- Associated Press - Wednesday, July 22, 2015

BOSTON (AP) - Eight former employees of a nonprofit organization contracted to work with troubled teens in state custody are facing charges for allegedly assaulting the teens as punishment for poor behavior, prosecutors said Wednesday.

Seven of the former employees of Volunteers of America, which was contracted to work with teens in Department of Youth Services care, were released on personal recognizance after pleading not guilty at their arraignments Wednesday in Suffolk Superior Court. The eighth defendant is expected to be arraigned Thursday.

Boys ages 14 to 19 were subjected to “ritualistic instances of physical abuse” at a Boston facility known as Casa Isla that has since closed, prosecutors said. The residents were referred to the facility by juvenile courts. About 100 teens per year stayed at the 15-bed facility.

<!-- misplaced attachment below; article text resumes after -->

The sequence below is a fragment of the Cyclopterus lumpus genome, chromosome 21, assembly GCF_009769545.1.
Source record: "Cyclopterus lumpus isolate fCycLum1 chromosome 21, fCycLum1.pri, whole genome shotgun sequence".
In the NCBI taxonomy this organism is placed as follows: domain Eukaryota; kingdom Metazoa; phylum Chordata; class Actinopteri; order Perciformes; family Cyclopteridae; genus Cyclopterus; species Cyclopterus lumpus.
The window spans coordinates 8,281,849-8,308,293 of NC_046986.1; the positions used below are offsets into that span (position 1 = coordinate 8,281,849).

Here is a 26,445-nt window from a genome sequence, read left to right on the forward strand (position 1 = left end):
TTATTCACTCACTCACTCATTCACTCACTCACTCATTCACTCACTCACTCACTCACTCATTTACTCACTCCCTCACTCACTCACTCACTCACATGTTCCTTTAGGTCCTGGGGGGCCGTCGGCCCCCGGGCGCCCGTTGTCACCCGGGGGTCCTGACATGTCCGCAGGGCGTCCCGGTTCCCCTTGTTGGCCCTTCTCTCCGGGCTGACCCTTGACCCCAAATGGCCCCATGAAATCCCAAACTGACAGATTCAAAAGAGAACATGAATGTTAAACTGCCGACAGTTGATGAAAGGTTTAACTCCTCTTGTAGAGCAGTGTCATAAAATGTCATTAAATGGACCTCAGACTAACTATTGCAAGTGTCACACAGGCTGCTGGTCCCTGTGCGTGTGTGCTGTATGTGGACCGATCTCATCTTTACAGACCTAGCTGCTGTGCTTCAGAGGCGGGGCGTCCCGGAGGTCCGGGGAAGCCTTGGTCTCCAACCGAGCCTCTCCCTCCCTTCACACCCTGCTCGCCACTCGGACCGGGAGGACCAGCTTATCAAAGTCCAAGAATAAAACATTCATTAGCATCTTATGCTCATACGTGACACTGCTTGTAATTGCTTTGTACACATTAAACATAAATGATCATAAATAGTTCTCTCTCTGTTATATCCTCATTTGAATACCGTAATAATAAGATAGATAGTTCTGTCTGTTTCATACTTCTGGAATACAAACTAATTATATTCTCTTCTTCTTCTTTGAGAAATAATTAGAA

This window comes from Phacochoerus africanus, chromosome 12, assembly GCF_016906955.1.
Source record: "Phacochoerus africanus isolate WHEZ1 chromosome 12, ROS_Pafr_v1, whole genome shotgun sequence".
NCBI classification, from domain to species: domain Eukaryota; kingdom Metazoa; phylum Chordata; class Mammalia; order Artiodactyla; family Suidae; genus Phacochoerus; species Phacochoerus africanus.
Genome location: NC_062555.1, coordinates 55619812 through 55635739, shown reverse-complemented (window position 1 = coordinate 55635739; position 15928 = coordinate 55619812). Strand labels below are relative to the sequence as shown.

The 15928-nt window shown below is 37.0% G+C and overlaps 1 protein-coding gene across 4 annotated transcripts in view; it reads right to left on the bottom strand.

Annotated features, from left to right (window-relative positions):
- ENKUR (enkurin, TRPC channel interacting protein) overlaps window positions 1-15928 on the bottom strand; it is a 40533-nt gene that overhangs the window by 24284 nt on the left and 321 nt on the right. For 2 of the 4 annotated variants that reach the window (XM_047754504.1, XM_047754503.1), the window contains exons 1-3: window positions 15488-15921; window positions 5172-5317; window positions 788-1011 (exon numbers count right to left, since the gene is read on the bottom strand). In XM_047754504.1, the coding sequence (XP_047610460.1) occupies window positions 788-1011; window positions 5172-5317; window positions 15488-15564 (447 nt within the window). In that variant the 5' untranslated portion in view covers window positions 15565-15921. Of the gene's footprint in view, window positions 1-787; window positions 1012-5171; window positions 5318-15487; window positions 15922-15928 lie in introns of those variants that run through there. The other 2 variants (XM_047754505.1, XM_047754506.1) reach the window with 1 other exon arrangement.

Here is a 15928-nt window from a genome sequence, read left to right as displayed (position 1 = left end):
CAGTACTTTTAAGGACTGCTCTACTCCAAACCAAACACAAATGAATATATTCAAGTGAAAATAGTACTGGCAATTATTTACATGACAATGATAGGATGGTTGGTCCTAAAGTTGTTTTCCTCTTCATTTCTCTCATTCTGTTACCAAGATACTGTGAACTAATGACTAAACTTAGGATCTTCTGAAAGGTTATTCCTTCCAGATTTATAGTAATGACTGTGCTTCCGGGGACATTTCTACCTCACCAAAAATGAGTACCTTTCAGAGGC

One punishment that became known as “orange chicken” included being struck on the bare buttocks by an orange slipper, according to authorities.

The Department of Youth Services said it started investigating after getting a verbal report of abuse last August.



“We are deeply troubled by this incident,” a spokeswoman for the Executive Office of Health and Human Services said. The agency oversees youth services. “DYS has increased its monitoring visits and program reviews to ensure that we are providing quality services, and that youth are being treated in a safe and respectful manner.”

Volunteers of America said in a statement it was cooperating with authorities, including turning over 2,300 hours of security camera footage.

“Just prior to the time these allegations were made, DYS conducted a regular review of the program including the oversight of residents, safety protocols, monitoring, security cameras and reporting systems and found it to be in full compliance.

“It is hard for us to imagine that this could have been occurring given the rigorous oversight by experienced and dedicated caregivers at Casa Isla.”

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